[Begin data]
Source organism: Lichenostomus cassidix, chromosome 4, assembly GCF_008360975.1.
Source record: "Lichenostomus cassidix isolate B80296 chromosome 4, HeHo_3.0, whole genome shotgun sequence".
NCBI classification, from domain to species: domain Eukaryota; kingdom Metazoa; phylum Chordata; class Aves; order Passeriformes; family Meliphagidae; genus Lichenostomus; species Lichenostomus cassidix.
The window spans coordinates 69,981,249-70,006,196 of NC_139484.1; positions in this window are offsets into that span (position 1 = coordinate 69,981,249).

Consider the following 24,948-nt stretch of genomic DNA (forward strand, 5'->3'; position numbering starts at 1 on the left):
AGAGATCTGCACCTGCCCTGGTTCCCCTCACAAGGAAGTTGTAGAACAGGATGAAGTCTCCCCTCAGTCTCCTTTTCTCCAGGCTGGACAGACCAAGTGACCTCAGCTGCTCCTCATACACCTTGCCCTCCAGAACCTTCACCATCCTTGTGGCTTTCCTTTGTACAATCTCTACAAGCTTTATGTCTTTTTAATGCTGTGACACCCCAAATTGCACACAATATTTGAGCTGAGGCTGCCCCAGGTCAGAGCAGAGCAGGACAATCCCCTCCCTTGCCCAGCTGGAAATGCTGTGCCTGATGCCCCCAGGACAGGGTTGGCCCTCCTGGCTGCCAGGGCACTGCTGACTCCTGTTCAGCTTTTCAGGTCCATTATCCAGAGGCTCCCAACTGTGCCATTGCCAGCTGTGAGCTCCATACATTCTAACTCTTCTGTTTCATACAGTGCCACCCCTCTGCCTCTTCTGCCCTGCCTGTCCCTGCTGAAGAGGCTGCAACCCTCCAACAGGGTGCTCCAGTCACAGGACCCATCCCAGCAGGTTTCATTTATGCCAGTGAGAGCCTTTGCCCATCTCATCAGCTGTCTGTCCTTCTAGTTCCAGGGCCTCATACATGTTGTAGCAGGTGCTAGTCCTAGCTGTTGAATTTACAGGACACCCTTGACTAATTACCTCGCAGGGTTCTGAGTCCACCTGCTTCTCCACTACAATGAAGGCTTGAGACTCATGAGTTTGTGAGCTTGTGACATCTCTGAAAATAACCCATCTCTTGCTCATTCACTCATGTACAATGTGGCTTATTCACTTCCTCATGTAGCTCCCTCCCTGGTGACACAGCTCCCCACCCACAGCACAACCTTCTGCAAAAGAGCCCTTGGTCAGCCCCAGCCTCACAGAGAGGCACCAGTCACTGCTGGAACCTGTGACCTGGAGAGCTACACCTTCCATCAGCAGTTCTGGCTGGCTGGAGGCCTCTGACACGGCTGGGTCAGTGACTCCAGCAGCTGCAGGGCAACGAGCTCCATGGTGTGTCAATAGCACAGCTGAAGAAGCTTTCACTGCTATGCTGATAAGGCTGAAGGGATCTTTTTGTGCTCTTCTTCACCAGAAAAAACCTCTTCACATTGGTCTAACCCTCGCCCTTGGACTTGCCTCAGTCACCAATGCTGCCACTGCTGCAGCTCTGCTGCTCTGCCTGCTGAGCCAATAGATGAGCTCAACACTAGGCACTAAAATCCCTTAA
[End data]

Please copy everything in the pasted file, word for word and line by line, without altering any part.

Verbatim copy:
Source organism: Lichenostomus cassidix, chromosome 4, assembly GCF_008360975.1.
Source record: "Lichenostomus cassidix isolate B80296 chromosome 4, HeHo_3.0, whole genome shotgun sequence".
NCBI classification, from domain to species: domain Eukaryota; kingdom Metazoa; phylum Chordata; class Aves; order Passeriformes; family Meliphagidae; genus Lichenostomus; species Lichenostomus cassidix.
The window spans coordinates 69,981,249-70,006,196 of NC_139484.1; positions in this window are offsets into that span (position 1 = coordinate 69,981,249).

Consider the following 24,948-nt stretch of genomic DNA (forward strand, 5'->3'; position numbering starts at 1 on the left):
AGAGATCTGCACCTGCCCTGGTTCCCCTCACAAGGAAGTTGTAGAACAGGATGAAGTCTCCCCTCAGTCTCCTTTTCTCCAGGCTGGACAGACCAAGTGACCTCAGCTGCTCCTCATACACCTTGCCCTCCAGAACCTTCACCATCCTTGTGGCTTTCCTTTGTACAATCTCTACAAGCTTTATGTCTTTTTAATGCTGTGACACCCCAAATTGCACACAATATTTGAGCTGAGGCTGCCCCAGGTCAGAGCAGAGCAGGACAATCCCCTCCCTTGCCCAGCTGGAAATGCTGTGCCTGATGCCCCCAGGACAGGGTTGGCCCTCCTGGCTGCCAGGGCACTGCTGACTCCTGTTCAGCTTTTCAGGTCCATTATCCAGAGGCTCCCAACTGTGCCATTGCCAGCTGTGAGCTCCATACATTCTAACTCTTCTGTTTCATACAGTGCCACCCCTCTGCCTCTTCTGCCCTGCCTGTCCCTGCTGAAGAGGCTGCAACCCTCCAACAGGGTGCTCCAGTCACAGGACCCATCCCAGCAGGTTTCATTTATGCCAGTGAGAGCCTTTGCCCATCTCATCAGCTGTCTGTCCTTCTAGTTCCAGGGCCTCATACATGTTGTAGCAGGTGCTAGTCCTAGCTGTTGAATTTACAGGACACCCTTGACTAATTACCTCGCAGGGTTCTGAGTCCACCTGCTTCTCCACTACAATGAAGGCTTGAGACTCATGAGTTTGTGAGCTTGTGACATCTCTGAAAATAACCCATCTCTTGCTCATTCACTCATGTACAATGTGGCTTATTCACTTCCTCATGTAGCTCCCTCCCTGGTGACACAGCTCCCCACCCACAGCACAACCTTCTGCAAAAGAGCCCTTGGTCAGCCCCAGCCTCACAGAGAGGCACCAGTCACTGCTGGAACCTGTGACCTGGAGAGCTACACCTTCCATCAGCAGTTCTGGCTGGCTGGAGGCCTCTGACACGGCTGGGTCAGTGACTCCAGCAGCTGCAGGGCAACGAGCTCCATGGTGTGTCAATAGCACAGCTGAAGAAGCTTTCACTGCTATGCTGATAAGGCTGAAGGGATCTTTTTGTGCTCTTCTTCACCAGAAAAAACCTCTTCACATTGGTCTAACCCTCGCCCTTGGACTTGCCTCAGTCACCAATGCTGCCACTGCTGCAGCTCTGCTGCTCTGCCTGCTGAGCCAATAGATGAGCTCAACACTAGGCACTAAAATCCCTTAA